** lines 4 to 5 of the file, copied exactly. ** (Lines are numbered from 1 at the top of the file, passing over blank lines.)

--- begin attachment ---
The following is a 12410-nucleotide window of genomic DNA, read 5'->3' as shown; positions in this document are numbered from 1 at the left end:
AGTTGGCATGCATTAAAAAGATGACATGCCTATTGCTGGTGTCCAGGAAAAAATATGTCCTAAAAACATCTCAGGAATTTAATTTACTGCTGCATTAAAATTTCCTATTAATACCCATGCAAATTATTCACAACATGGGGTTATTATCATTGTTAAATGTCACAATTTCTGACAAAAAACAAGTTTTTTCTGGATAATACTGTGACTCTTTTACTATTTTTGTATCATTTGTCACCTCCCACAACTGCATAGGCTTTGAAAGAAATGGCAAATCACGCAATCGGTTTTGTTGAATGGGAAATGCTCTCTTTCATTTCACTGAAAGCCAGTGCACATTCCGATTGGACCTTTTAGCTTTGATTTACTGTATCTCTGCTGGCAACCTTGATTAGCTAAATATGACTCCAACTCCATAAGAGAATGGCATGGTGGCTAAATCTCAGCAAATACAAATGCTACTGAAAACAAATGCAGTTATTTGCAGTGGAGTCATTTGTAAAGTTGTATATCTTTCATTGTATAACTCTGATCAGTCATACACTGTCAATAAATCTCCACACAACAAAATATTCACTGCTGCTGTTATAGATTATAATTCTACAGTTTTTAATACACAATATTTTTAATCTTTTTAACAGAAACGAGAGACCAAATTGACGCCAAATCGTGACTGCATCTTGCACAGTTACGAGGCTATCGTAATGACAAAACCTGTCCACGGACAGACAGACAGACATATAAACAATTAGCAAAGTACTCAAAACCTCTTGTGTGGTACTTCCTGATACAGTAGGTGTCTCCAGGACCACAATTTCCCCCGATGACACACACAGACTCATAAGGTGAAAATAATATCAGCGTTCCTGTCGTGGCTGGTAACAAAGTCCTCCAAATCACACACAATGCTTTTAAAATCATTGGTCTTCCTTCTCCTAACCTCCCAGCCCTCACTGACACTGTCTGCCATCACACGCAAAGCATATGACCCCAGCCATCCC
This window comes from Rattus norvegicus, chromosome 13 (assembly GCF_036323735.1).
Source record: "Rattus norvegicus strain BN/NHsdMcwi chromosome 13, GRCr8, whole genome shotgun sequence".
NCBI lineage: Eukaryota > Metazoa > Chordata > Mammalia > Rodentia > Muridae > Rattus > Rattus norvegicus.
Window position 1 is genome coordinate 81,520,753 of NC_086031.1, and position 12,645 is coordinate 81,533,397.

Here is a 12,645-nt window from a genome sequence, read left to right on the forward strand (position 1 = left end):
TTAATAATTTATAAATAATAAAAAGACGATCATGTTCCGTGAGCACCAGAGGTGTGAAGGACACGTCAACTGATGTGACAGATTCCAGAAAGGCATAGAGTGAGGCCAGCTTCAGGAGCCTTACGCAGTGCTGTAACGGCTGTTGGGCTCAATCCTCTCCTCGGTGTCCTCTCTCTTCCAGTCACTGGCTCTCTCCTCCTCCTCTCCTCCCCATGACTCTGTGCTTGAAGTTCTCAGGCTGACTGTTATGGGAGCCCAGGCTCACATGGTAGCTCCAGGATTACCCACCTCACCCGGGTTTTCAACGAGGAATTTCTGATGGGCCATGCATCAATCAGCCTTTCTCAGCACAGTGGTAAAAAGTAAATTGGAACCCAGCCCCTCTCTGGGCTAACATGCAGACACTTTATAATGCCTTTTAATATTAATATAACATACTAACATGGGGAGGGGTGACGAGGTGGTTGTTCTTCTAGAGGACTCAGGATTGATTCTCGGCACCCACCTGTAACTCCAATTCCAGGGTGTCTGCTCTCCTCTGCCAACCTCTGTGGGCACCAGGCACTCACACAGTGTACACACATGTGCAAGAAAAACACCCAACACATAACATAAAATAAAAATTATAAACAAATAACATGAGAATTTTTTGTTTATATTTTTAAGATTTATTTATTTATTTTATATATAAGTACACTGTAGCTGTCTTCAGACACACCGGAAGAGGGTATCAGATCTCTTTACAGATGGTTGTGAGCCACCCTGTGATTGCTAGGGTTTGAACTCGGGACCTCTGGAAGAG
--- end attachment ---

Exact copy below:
Source record: "Rattus norvegicus strain BN/NHsdMcwi chromosome 13, GRCr8, whole genome shotgun sequence".
NCBI lineage: Eukaryota > Metazoa > Chordata > Mammalia > Rodentia > Muridae > Rattus > Rattus norvegicus.